But, I’ll admit, balancing the human side of the story and the disability side is a difficult task, even though I have a disability. To help, I ask myself the following question as I’m writing: If I remove the disability from the character, does the story change? The answer to that question should be yes because then it means I’m offering a unique perspective of life that wouldn’t otherwise be there. However, although I may be highlighting the experiences and struggles of living with a disability, I don’t allow the disability to drive the story or identify the character.
It’s not always easy to accomplish and that’s why, for the best possible representation, we need more authors with disabilities to share their stories and filmmakers to not only include people with disabilities behind the scenes, but also cast disabled actors. In my opinion, I’d rather not be represented than be shown disingenuously.
I guess that’s really what I’d like to tell people when they ask what my book is about. But, again, this is not a disability story. Much like how my main character, Harris, doesn’t want his wheelchair to be the first thing people notice about him, as the author, I don’t want disability to be the only takeaway from my book. Because, just like I say in my elevator pitch, The First Thing About You is about a boy and a girl, and about figuring out who we are.
Meet the author
Chaz Hayden is a debut author who, like his main character, was diagnosed with spinal muscular atrophy as an infant and spent his childhood in and out of hospitals. The First Thing About You, he says, is “not just about disability but about friendship and love and all the things that a young person hopes to experience.” Through his writing and his YouTube channel, he speaks with abundant positivity and encourages people to “Be different. Leave a trail.” Chaz Hayden grew up in New Jersey and now lives in Pennsylvania, where he spends too much time thinking about his next tattoo and what concerts to attend. Follow him on Instagram and Twitter @TheChazHayden.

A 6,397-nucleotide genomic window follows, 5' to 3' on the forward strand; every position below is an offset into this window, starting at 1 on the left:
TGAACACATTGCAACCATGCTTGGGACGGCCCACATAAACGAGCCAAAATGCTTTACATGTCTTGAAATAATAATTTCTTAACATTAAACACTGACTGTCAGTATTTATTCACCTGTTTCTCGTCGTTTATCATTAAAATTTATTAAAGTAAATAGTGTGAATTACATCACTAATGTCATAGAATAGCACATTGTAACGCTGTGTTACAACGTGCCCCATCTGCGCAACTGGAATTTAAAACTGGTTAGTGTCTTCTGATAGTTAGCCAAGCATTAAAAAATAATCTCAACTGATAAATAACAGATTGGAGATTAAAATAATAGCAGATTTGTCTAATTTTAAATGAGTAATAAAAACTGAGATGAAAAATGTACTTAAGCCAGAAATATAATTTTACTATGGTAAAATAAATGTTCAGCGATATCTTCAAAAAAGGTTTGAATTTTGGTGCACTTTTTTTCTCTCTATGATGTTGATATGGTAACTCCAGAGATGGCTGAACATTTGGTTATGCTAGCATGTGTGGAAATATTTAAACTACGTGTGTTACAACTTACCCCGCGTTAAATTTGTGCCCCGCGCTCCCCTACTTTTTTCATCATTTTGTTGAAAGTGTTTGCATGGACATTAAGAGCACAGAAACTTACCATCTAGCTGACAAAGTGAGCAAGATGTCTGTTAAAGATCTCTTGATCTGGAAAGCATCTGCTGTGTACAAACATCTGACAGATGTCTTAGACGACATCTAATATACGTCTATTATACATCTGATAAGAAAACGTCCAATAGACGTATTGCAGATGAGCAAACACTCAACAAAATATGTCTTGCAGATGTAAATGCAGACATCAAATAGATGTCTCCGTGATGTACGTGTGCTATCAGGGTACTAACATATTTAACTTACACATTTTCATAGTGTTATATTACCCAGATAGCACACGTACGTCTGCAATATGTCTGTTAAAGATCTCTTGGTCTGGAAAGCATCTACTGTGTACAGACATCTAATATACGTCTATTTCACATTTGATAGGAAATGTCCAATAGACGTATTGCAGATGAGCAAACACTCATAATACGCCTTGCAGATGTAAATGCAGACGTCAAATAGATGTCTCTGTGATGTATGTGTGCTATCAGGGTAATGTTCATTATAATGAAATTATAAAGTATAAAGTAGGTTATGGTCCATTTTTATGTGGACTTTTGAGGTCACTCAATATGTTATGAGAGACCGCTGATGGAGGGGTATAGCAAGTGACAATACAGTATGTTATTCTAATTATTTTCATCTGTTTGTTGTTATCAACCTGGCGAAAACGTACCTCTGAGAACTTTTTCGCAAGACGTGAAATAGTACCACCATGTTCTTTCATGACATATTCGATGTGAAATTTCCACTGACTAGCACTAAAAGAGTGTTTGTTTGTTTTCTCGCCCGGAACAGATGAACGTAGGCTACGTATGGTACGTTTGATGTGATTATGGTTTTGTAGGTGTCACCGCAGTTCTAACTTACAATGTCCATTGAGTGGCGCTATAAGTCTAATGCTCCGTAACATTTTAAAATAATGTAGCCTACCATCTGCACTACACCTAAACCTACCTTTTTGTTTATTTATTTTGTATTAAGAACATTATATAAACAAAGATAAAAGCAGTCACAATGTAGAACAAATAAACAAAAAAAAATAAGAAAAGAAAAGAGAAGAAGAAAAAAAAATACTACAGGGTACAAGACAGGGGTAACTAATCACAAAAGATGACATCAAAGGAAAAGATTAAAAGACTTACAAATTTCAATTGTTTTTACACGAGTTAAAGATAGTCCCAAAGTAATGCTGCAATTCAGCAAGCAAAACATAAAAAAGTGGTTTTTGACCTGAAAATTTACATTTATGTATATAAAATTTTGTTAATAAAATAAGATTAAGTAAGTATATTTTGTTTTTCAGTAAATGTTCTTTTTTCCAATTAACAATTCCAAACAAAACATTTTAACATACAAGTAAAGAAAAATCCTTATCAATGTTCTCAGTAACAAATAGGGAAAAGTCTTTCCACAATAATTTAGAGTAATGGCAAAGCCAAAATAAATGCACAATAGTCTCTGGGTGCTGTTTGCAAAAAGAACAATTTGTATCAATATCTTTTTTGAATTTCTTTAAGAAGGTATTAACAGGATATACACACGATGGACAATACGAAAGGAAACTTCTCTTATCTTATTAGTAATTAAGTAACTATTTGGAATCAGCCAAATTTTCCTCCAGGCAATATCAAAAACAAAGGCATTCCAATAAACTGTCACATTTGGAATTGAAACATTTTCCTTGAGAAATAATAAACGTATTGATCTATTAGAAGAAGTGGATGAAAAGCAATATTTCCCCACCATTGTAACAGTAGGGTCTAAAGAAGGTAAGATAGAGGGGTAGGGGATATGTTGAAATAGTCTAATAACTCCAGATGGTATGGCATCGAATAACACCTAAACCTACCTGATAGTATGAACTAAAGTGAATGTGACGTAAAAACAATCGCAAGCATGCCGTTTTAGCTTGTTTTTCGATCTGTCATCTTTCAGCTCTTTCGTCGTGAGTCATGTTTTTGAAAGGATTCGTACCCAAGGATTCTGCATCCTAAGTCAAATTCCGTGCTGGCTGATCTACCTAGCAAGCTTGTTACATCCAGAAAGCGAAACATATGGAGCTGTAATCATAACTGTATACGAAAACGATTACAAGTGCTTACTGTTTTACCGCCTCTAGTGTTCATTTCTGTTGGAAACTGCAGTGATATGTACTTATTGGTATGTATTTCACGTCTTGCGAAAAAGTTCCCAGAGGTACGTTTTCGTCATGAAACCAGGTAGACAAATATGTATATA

About The First Thing About You
A high school student with spinal muscular atrophy is determined to reinvent himself in a hilarious and poignant debut from an exciting new voice.
When fifteen-year-old Harris moves with his family from California (home of beautiful-but-inaccessible beaches) to New Jersey (home of some much-hyped pizza and bagels), he’s determined to be known as more than just the kid in the powered wheelchair. Armed with his favorite getting-to-know-you question (“What’s your favorite color?”), he’ll weed out the incompatible people—the greens and the purples, people who are too close to his own blue to make for good friends—and surround himself with outgoing yellows, adventurousoranges, and even thrilling reds. But first things first: he needs to find a new nurse, stat, so that his mom doesn’t have to keep accompanying him to school.
Enter Miranda, a young nursing student who graduated from Harris’s new high school. Beautiful, confident, and the perfect blend of orange and red, Miranda sees Harris for who he really is—funny, smart, and totally worthy of the affections of Nory Fischer, the cute girl who’s in most of his classes. With Miranda at his side, Harris soon befriends geeky Zander (yellow) and even makes headway with Nory (who stubbornly refuses to reveal her favorite color). But Miranda is fighting her own demons, and Harris starts to wonder if she truly has his best interests at heart.
Publisher: Candlewick Press
Publication date: 09/06/2022
Age Range: 14 – 17 Years
Filed under: Guest Post
About Amanda MacGregor
Amanda MacGregor works in an elementary library, loves dogs, and can be found on Twitter @CiteSomething.
SLJ Blog Network